One cool thing about coordinating a Breeding Bird Atlas (BBA) block, like several other citizen science initiatives, is you develop a sense of “place.” I’ve visited Superior, WI and Duluth, MN (and beyond) as part of the same trip several times before I moved up here, so I inevitably associate the Twin Ports in my experience. I moved to Duluth, MN last fall, and picking up the nearest available BBA block has given me occasion to do what I like to do best: walk around and look for birds, most commonly, around sidewalks. I’m responsible for the Superior CE block, which means the burden falls on me to make sure it’s completed. I used to participate in the WI Big Green Birding Year; I found quite a bit of joy just getting to know my neighborhood better, especially since I moved almost annually in Madison. Picking up this local block here up north has given me the same opportunity to get to know my new home (well, in this case, the twin port) better.
Coordinating a block doesn’t mean I have to complete it single-handed, and since I picked it up late (it’s year 3 and still needed a coordinator by the time I moved here) there have been plenty of contributors. In fact, by the time I got here, there had been 13 of the requisite 20 hours already logged. I’ve done more than the 2 required night visits, and all I need to do is finish out the time birding (which is easy, and technically needs only to be completed sometime within the next 2 years), or ensure that others do.
Yet, it’s inevitable that you develop a sense of pride about “your” block, and I think it’s an incentive to bird there. Like many other coordinators, I’m thus far aiming “above and beyond” the requirements to find as many breeding species as possible. My personal interest is to even find some in as many spots as possible, such as American woodcock. In the process, you learn more about habitat associations, which brings out the always-learning component of birding that keeps you coming back. Initiatives like these have a way of rekindling your curiosity, and by nature, require you to pay closer attention to behavioral details. It gets you back to the “roots” of birding and nature observation.
It has led me to more detailed birding of an area that in general is little birded, and highlights spatial bias in e-Bird. For instance, I have a famous hot spot in my block, and by-and-large most observations are from there (or on the way). So, I have the satisfaction of reporting species in places they’ve never been reported before, because people don’t often go to those areas to bird. It thereby produces more detailed data at a finer spatial resolution for e-Bird, and fills in “gaps” of areas that haven’t been (or at least have infrequently been) surveyed. To that end, I think the BBA is succeeding in its sampling design aims, to gather more data across a particular area.
I’m grateful to the hard work of the coordinators for entering the data from the previous iteration of the Breeding Bird Atlas! All of the owl records in the block are on Wisconsin Point, unsurprisingly. It’s easy to see the spatio-temporal bias in the data here: most bird reports in general for the block are on the point, during jaegerfest! Looking at the data at this particular spatial resolution really highlights an issue like this, and is a nice “effect” of this kind of randomized sampling.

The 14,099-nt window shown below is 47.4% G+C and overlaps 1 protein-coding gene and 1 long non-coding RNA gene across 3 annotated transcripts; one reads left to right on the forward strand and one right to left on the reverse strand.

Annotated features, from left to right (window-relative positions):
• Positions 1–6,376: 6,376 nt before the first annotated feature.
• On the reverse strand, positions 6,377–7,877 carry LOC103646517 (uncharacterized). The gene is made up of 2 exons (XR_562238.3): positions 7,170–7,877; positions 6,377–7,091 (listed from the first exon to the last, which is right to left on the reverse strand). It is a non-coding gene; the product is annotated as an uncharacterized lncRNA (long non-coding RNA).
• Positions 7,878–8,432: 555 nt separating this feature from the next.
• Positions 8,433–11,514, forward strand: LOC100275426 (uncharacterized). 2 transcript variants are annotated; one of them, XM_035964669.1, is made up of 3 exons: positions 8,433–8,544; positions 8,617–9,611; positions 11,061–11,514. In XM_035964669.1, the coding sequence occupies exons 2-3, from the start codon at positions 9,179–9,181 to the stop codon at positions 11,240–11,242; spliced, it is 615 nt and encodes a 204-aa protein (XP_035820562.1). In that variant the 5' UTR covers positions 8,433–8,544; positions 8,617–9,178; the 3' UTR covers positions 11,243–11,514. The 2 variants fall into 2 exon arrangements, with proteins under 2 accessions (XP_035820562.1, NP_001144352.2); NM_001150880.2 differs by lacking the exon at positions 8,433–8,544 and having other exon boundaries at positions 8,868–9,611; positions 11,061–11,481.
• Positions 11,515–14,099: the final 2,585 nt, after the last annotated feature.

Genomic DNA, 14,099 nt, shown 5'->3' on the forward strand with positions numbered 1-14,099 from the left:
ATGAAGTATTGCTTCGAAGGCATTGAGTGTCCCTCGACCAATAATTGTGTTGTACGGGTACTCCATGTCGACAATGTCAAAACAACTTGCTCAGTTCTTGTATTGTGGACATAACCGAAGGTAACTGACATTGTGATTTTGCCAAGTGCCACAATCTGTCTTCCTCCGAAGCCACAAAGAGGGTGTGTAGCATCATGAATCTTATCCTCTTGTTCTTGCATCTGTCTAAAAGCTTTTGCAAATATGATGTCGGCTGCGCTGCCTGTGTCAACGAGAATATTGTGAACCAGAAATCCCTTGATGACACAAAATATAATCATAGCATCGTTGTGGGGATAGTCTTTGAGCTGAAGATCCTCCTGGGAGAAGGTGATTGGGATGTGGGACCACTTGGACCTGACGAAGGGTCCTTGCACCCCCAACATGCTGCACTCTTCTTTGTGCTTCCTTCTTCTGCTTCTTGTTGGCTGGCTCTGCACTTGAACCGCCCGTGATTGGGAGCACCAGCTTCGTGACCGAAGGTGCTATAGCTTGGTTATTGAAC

To aid in planning to survey my block, particularly for nocturnal visits, aerial photos are a big help. Great horned owls are quite generalist when it comes to habitat. I’ve seen them in urban areas, perched on buildings in spaces that had nearby big trees, and on light posts on the edge of a parking lot. They also nest in nest boxes on tall buildings, and in urban green spaces. The only nest I’ve personally seen was in an oak on a small savanna on campus, which is fitting with the Birds of North America account that they prefer oak and elm in Wisconsin.
Because of their readiness to colonize human-dominated habitats, they have expanded their range and have gotten into areas where they weren’t before, sometimes at the expense of other species. A friend in the birding community actually told me that they’ve been removed in areas within my block to protect a tern colony, so it will be interesting to try to find out what their current distribution is in the area. It also brings up a bit of an ethical dilemma for me: it’s unpleasant to think about “predator control” for native birds, but I also see how we have allowed great horned owls to take hold in areas they may otherwise not exist in such density. How would I feel if I reported a great horned owl, and it was killed because of it?
It’s officially time to start making nocturnal visits to my block to look for great horned owls, so I made my 2nd visit tonight. Once I found my way to my block last night, I knew my way around a little better and started to come up with some route ideas.